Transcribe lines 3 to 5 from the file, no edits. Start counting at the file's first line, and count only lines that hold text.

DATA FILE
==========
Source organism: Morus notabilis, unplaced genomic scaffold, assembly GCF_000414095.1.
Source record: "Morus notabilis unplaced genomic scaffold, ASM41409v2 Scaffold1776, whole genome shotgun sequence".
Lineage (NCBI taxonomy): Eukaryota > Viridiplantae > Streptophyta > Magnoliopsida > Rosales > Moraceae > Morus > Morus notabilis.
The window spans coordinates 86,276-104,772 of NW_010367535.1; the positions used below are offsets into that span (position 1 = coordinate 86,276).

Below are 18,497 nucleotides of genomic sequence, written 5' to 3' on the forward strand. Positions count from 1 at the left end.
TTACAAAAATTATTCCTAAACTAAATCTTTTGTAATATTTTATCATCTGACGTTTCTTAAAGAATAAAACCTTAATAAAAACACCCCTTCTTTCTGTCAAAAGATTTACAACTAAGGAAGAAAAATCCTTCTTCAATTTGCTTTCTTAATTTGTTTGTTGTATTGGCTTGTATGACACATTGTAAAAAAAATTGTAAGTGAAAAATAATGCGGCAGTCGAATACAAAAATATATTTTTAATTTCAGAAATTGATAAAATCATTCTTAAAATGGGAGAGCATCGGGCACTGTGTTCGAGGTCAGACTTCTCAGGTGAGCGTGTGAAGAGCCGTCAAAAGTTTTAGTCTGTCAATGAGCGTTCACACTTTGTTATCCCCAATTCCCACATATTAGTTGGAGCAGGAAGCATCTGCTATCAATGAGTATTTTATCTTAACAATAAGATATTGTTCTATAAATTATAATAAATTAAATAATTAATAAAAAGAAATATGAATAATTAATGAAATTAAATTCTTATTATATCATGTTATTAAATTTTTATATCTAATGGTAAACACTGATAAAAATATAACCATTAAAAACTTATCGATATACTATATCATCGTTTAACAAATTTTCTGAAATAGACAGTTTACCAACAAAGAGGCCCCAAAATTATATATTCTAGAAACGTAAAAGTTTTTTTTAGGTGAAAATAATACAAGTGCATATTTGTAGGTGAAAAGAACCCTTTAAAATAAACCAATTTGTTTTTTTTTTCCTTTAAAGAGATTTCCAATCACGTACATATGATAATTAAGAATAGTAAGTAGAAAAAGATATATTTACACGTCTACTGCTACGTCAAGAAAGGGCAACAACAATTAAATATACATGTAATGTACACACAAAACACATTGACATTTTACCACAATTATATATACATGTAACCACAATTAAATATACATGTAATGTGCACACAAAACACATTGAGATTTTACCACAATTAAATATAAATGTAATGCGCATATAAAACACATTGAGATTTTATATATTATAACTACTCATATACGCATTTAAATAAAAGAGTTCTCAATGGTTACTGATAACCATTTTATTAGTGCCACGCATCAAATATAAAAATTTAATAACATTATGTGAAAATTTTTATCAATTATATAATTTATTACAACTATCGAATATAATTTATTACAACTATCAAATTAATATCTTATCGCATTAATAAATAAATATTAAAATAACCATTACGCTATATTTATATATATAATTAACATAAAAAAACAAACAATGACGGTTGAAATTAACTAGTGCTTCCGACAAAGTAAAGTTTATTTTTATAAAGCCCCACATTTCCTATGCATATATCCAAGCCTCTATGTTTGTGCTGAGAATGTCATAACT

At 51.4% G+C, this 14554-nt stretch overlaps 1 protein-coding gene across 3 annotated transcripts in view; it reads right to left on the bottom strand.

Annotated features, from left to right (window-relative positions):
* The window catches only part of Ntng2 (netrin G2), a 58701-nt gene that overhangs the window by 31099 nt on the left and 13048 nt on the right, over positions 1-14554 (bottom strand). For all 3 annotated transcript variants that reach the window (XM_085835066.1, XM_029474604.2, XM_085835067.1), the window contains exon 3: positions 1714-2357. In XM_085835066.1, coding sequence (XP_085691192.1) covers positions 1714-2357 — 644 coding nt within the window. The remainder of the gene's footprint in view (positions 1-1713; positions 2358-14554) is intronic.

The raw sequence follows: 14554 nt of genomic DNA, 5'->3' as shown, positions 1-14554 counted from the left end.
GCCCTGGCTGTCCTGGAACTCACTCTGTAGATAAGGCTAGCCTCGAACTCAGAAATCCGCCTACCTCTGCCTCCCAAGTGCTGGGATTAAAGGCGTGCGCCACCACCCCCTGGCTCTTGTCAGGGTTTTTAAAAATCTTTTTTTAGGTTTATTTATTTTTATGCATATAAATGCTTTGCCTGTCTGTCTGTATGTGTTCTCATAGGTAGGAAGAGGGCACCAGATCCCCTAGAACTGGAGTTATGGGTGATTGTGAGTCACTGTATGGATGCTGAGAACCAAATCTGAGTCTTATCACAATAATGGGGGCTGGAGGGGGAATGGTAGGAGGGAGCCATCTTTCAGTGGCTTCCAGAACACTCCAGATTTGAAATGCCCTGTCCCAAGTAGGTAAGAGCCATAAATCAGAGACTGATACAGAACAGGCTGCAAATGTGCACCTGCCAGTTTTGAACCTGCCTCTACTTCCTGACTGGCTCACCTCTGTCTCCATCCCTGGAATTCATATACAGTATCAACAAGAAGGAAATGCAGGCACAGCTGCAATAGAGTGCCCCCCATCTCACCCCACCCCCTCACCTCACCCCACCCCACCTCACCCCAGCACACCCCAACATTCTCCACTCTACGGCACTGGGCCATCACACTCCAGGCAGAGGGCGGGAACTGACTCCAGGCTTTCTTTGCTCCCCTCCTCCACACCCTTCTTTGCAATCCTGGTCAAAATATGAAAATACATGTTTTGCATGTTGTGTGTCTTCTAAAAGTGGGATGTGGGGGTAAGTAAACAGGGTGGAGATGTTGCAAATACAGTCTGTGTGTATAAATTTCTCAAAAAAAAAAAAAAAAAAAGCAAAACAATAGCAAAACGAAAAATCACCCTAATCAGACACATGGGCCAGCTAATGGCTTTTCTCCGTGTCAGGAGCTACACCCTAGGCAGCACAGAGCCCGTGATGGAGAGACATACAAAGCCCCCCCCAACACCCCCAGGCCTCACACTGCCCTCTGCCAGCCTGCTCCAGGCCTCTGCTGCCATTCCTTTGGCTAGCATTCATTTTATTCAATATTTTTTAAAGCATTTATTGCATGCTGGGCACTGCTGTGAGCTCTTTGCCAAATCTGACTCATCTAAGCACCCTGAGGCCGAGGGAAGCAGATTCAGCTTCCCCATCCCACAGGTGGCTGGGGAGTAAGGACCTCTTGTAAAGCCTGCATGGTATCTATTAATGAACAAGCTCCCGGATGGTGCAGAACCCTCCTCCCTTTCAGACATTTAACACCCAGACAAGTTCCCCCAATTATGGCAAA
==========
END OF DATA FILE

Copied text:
Lineage (NCBI taxonomy): Eukaryota > Viridiplantae > Streptophyta > Magnoliopsida > Rosales > Moraceae > Morus > Morus notabilis.
The window spans coordinates 86,276-104,772 of NW_010367535.1; the positions used below are offsets into that span (position 1 = coordinate 86,276).

Below are 18,497 nucleotides of genomic sequence, written 5' to 3' on the forward strand. Positions count from 1 at the left end.